Baitcasting Reel Buyer’s Guide

When heavy work is involved, you want a reel that can handle the load and stand up to years of cranking in big fish. That type of demand calls for a casting reel, and this buyer’s guide is intended to help you decide which reel is the perfect one for your level of experience and angling ambition.

Baitcasting, or simply “casting” reels are ideal for many different presentations, and they’re a pleasure to use if you’ve selected the right model for the species you’re targeting. Consider buying a baitcasting reel if you’re throwing heavy lures such as large crankbaits or big jigs, or if you’re going after large species of fish that require a lot of cranking power and significant line capacity. Fishermen going after freshwater species such as big northerns or muskie and just about any of the larger saltwater species prefer baitcasting type reels.

Baitcasting reels are mounted on the top of the fishing rod and are often referred to simply as casting reels. This style of reel is designed with a spool that turns at a right angle to the reel seat, or rod. Casting reels works best with lines of 8-pound test or larger, although lightweight reels are available that will handle line as low as 4-pound test. Larger versions can take the heaviest line weights for battling bigger fish in both freshwater and saltwater.

Right-handed reels are the most common configuration, where the reel is held in the left hand and cranked with the right. Models are available with the opposite arrangement for those that prefer to cast with their dominant right hand and reel without switching it over to the other hand for reeling. Larger versions are available to handle the heaviest lines and heartiest species.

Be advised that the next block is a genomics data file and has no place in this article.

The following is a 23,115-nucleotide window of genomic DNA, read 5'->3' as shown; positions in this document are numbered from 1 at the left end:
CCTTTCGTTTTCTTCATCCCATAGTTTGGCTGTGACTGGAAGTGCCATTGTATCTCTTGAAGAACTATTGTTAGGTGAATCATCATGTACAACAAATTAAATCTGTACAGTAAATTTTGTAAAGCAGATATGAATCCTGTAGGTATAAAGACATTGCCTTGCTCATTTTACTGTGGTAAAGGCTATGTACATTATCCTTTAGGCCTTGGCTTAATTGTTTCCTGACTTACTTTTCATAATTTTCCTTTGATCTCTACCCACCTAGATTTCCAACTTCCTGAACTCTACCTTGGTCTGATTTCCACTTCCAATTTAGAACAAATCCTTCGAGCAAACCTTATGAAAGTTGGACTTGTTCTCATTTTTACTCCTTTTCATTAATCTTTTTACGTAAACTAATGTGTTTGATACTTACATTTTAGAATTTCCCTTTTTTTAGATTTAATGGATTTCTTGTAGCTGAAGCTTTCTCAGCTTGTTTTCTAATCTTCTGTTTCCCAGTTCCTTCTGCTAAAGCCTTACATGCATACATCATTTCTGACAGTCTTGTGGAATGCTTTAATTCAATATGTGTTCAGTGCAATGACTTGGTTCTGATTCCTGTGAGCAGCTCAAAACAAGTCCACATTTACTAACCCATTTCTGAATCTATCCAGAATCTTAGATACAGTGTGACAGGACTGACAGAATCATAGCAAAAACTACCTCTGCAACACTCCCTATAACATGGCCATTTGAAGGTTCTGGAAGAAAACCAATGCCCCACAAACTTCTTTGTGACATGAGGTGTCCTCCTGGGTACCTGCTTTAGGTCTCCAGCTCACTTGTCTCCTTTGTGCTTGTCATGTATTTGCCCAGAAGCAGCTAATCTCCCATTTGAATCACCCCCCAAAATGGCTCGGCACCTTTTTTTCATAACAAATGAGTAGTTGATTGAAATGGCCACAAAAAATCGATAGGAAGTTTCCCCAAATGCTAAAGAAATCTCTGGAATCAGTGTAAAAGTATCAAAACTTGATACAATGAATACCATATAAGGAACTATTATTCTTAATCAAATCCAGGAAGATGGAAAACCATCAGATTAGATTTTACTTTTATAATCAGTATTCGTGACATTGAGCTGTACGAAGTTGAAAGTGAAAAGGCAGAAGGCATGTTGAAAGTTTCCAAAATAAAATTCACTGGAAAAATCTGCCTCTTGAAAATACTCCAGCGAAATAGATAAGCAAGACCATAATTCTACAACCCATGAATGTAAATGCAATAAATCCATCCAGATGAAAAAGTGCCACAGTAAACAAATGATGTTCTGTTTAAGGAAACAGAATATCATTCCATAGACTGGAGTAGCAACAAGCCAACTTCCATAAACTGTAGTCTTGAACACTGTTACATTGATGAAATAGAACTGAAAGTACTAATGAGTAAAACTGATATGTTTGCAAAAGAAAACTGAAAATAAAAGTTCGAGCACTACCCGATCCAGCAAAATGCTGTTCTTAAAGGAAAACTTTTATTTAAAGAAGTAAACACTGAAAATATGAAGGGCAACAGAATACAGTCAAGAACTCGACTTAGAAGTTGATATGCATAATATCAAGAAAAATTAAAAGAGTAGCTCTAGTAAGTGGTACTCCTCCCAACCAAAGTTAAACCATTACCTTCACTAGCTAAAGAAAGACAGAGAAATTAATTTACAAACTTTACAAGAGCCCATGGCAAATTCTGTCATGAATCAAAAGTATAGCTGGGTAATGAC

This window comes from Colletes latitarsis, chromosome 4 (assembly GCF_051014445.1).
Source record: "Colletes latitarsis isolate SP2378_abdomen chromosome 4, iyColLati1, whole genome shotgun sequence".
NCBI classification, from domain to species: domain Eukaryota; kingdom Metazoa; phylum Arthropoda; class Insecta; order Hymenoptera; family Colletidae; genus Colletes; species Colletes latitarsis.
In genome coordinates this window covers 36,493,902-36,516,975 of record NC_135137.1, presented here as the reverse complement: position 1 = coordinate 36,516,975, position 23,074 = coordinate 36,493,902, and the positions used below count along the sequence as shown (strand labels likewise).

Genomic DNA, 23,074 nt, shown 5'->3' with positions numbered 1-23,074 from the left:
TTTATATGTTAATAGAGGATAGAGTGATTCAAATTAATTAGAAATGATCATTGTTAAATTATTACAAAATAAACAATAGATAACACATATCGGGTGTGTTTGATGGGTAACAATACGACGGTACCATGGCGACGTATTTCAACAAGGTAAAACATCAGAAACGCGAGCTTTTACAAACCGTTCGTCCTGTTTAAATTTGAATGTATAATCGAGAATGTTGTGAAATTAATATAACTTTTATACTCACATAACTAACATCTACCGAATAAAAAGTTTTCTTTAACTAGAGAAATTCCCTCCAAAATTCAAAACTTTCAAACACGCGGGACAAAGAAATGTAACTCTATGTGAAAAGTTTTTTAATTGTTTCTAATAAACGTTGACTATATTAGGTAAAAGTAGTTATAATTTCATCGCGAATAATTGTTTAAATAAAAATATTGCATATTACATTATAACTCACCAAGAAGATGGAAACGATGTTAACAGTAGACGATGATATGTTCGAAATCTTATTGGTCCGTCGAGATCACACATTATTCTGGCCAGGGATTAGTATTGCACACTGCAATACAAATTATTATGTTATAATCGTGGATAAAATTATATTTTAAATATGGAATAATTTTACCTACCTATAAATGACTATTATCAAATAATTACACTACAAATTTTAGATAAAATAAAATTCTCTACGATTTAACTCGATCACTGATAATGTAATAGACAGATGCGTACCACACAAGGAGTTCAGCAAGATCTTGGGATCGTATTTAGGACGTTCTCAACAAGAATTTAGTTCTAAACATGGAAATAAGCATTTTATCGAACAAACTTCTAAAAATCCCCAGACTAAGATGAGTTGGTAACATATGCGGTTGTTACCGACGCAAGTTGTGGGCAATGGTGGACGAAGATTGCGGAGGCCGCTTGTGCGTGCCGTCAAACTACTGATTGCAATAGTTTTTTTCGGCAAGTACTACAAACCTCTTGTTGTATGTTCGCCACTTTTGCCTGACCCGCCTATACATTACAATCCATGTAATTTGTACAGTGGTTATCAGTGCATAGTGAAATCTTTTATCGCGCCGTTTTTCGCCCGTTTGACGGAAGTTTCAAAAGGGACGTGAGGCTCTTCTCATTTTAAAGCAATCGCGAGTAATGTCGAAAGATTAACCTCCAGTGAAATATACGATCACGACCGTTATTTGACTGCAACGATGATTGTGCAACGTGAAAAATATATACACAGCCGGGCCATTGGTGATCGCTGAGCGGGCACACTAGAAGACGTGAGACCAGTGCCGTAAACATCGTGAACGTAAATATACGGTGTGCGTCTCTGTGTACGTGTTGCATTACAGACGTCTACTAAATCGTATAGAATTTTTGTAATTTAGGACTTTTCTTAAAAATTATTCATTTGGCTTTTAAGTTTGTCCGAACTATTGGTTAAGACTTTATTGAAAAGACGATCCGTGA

Bird’s Nests
Bird’s nests or backlashes have always been the stumbling block for anglers considering the addition of a casting reel to their selection of fishing gear. I call them professional overlays. It makes them sound like it wasn’t a major intervention into your catching rate. Untangling is time consuming but it only takes a few times to learn how to eliminate the problem.

Traditional manual intervention with the thumb while trying to maximize casting distance and eliminate backlashes is a difficult technique to master if you don’t do it on a regular basis. The trick is to control the speed of the spool and synchronize it with the line as the lure pulls it out through the air.

I’ll admit it; I’m somewhat of a technology freak. But who isn’t, when it comes to innovations that make our lives easier. The only downside is that the latest and greatest is usually a little pricey. If you’re considering stepping into the casting reel arena, or want to upgrade the old reel you’ve been using, here are a few considerations to evaluate before casting your fate to the wind.

If you aspire to own something state of the art, the latest engineering marvel to hit the fishing industry is Shimano’s Calcutta TE® DC. This is the first reel to utilize a digitally controlled circuit board to brake the reel automatically every 1/1000th of a second, based on your selection of eight pre-programmed settings. The Calcutta TE® DC is the world’s first self-energizing electronic digital braking system. The increased efficiency of line management has the potential to add significant distance to your casts with less effort and fewer backlashes. If $500 is beyond the realm of possibility, there are many others to select from. The question is always which features are worth the money, and which do you really need? Here are some guidelines that will help you decide which reel is best for you and the way you fish.

As with any fishing gear, where you intend to use it is a major factor as well as the size of your target species. When looking for quality, don’t be swayed by the total number of bearings that a reel uses. The number of bearings isn’t as important as the quality of the steel used in their construction. If you’re fishing in brackish or saltwater environments, make sure you choose a reel with stainless steel bearings that are exposed to water, to protect your investment against corrosion. On casting reels, the bearings that support the reel’s spool and level wind are the most critical relative to corrosion.